For purposes of this article, let us establish that “during training” does not mean during one singular run. Training for an endurance race or event takes many weeks of solid training runs strung together, and it is in these weeks we can create even more fitness gains through proper nutrition, fuelling and recovery. In order to get to the start line feeling fit, fresh and ready to take on race demands, our dietary habits in the lead up and throughout training are incredibly important.

Nutritional Periodization

Nutritional periodization is a nutritional program that changes according to the type and amount of training a runner is engaged in. It is about balancing energy intake and expenditure to reach a ‘sweet spot’ completely unique to you – everyone is different. Every nutritional plan should have the same goal of enhancing adaptations to training, fighting fatigue/preventing injury and for some people, getting “lean” or race ready.

Many recreational runners train weekly distances of 50-100km for fitness and event preparation when training for races throughout the year. Most runners will do a variety of different sessions over the week at various paces.  For example, slow, longer runs or recovery/easy runs help build aerobic endurance. In contrast, intense continuous runs and interval/threshold sessions aim to improve anaerobic capacity and speed. Dietary strategies can positively influence the factors, which would otherwise limit a runner’s performance such as fluid balance, availability of carbohydrate for fuel and lactate accumulation from anaerobic efforts.

How can I find my balance?

An individual’s carbohydrate intake should reflect their daily training load; increasing total carbohydrate and energy intake during high-volume days and decreasing intake when volume and intensity are reduced (e.g. easy, recovery days). Nutrient dense carbohydrate rich foods (such as wholegrain breads, rice, potatoes, sweet potatoes, fruit, dairy products and legumes) should be prioritised to meet fuel demands, however there may also be a need to include additional carbohydrate rich foods/drinks (e.g. sports drinks, energy gels) specifically around run sessions to improve performance during heavy training loads. Furthermore, consuming a high carbohydrate meal soon after a long and/or hard run will aid rapid muscle glycogen repletion. Including protein rich foods throughout the day assists to build new muscle protein and red blood cells as part of the repair and adaptation process. When thinking or planning your meals – evidence is in favour of putting carbohydrates on your plate first if you have a harder training day. An example of how a light vs. easy day breakfast may differ:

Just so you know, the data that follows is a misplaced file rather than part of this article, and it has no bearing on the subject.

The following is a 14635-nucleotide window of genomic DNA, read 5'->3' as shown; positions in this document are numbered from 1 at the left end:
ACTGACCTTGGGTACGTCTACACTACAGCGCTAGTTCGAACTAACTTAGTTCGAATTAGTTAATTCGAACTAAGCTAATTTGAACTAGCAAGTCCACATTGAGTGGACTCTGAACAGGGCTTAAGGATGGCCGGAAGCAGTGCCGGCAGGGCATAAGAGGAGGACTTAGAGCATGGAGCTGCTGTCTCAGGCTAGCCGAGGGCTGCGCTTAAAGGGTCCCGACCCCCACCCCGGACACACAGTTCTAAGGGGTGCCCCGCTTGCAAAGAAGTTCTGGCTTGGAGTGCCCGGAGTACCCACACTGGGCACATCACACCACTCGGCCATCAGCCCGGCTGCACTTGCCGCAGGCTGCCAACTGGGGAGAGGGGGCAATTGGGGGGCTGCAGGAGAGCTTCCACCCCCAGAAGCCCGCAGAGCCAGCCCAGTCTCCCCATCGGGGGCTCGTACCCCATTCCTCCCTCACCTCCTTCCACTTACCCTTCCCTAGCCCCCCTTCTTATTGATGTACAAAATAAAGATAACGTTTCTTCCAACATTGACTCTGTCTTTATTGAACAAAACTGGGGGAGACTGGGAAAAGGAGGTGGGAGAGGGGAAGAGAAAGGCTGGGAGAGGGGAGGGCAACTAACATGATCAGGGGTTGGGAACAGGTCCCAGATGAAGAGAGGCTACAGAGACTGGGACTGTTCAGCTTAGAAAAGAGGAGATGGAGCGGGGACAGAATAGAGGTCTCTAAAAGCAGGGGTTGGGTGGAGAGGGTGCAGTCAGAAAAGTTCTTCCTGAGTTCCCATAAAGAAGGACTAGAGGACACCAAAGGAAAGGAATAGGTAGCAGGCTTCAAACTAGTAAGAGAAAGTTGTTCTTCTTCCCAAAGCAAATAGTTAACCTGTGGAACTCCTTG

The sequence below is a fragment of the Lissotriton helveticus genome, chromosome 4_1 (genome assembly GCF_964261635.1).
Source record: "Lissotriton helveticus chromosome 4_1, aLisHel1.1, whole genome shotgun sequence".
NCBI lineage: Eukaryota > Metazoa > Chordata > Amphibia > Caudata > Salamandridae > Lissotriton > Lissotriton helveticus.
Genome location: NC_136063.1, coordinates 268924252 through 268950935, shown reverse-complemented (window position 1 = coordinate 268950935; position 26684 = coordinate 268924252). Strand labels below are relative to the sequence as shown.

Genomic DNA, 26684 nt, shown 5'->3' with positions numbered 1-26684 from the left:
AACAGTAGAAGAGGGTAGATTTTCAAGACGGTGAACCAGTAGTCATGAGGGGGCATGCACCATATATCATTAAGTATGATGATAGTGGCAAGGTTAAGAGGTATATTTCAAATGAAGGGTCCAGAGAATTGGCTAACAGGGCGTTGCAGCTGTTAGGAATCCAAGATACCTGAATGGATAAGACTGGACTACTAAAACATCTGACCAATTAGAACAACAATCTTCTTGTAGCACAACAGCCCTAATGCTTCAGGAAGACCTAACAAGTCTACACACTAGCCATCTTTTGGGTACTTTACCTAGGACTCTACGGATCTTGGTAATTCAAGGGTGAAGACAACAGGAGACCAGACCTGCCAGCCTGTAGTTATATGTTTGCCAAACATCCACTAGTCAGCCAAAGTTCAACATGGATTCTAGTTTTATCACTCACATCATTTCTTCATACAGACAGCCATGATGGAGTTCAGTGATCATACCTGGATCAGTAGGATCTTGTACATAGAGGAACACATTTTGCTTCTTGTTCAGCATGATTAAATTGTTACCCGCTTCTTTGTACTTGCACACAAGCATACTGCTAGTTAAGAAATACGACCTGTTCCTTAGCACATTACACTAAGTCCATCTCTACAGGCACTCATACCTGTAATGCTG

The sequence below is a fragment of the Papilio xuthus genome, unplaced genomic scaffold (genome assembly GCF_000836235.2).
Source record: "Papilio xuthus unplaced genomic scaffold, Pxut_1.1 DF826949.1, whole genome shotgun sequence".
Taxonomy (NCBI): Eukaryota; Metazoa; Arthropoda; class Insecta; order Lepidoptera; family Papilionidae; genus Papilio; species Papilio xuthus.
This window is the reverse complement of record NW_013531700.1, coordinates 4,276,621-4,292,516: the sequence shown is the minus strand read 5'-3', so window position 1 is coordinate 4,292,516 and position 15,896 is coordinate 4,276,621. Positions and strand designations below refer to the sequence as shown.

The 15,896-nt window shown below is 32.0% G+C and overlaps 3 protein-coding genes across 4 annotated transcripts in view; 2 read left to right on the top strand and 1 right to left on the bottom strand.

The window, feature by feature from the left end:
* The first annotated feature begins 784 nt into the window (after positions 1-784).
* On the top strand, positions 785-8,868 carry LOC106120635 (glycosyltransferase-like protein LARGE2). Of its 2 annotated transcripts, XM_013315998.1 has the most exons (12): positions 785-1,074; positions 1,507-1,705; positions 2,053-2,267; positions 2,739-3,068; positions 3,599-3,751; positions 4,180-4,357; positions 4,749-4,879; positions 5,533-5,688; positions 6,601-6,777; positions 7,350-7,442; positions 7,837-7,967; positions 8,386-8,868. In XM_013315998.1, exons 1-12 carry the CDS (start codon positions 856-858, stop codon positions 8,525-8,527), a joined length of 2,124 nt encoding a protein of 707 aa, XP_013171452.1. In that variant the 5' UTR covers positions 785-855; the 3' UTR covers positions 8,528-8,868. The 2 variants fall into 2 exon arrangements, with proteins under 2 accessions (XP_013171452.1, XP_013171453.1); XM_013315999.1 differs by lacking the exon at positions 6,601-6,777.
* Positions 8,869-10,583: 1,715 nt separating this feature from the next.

Easy Day: Omelette made with 3 eggs + 40g cheddar cheese + 1 cup spinach + ½ sliced tomato + 1 cup mushrooms served with ¼ avocado and handful of pumpkin seeds

Harder day: Omelette made with 2 eggs + 40g cheddar cheese + 1 cup spinach + ½ sliced tomato + 1 cup mushrooms served with 2 slices of toast + 1 glass of milk or orange juice

Gastrointestinal upset during hard runs is common. Many runners often prefer to run on an empty stomach, with the pre-training food/drink eaten well in advance of the session. If your planned training session is early in the morning, you might consider having a high carbohydrate snack just before bed so as to top up glycogen stores before running in the morning. That way, it will ensure you are well fuelled without having to try cram in food early in the morning. Some great pre-bed snacks are:

  • Yoghurt with fruit
  • 2 slices wholegrain bread/toast with Jam or Honey
  • 1 banana + 1 cup warm milk
  • 5 dried prunes or apricots + ½ cup Greek yoghurt

Low fibre foods or liquid meal supplements before hard training sessions may also help reduce concerns.

Sleep as your Secret Weapon

Sleep is rated as the ‘gold standard’ for recovery for any runner or athlete. In order to recover and prepare for the many training runs yet to be done, sleep should take first priority. Sleep helps restore body tissues, along with the promotion of growth, repair and adaptation of muscle and bones. Here are some nutritional strategies, which may help in getting optimal Z’s to assist in optimal recovery and optimise subsequent training sessions:

  • Fluids: try to limit intake of fluid within 1½ hours of going to bed. Taking in less fluid 90 minutes before going to bed will promotes uninterrupted sleep by fewer trips to the toilet during the night. It is important to rehydrate after a run and throughout the day instead
  • Meals close to bed time: leave 2-3 hours between the last meal eaten prior to going to sleep
  • High-fat foods: it is best to avoid meals high in fat such as creamy pastas, fried foods, or overdoing the pork crackling (hard to resist I know) before going to bed. Fat takes almost 6 hours to digest and can deter from a peaceful sleep
  • Energy restriction: too little food intake can also impair a good sleep. Choose high-fibre and low GI carbohydrates with your last meal to help satiation and stabilise blood sugars before going to bed
  • Foods containing melatonin: melatonin is a hormone that helps regulate sleep cycles. Almonds, walnuts, pineapple, oranges and bananas are rich sources of melatonin. Perhaps try having a handful of almonds and a banana as a go-to dessert?
  • Foods containing tryptophan: tryptophan is an amino acid (type of protein) promotes actually falling into sleep. Nuts and protein from animals (turkey, chicken, fish, eggs) all contain tryptophan and can therefore help get us into a peaceful sleep
  • High carbohydrate snack before bed: consuming a higher-carb snack before bed (fruit, yoghurt, milk, wholegrains) can also assist with sleep. This also is a bonus for recovery by promoting glycogen storage in the muscles so we wake up ready to run!

Article by Milly Clark, Olympic Marathoner | Sports Dietitian

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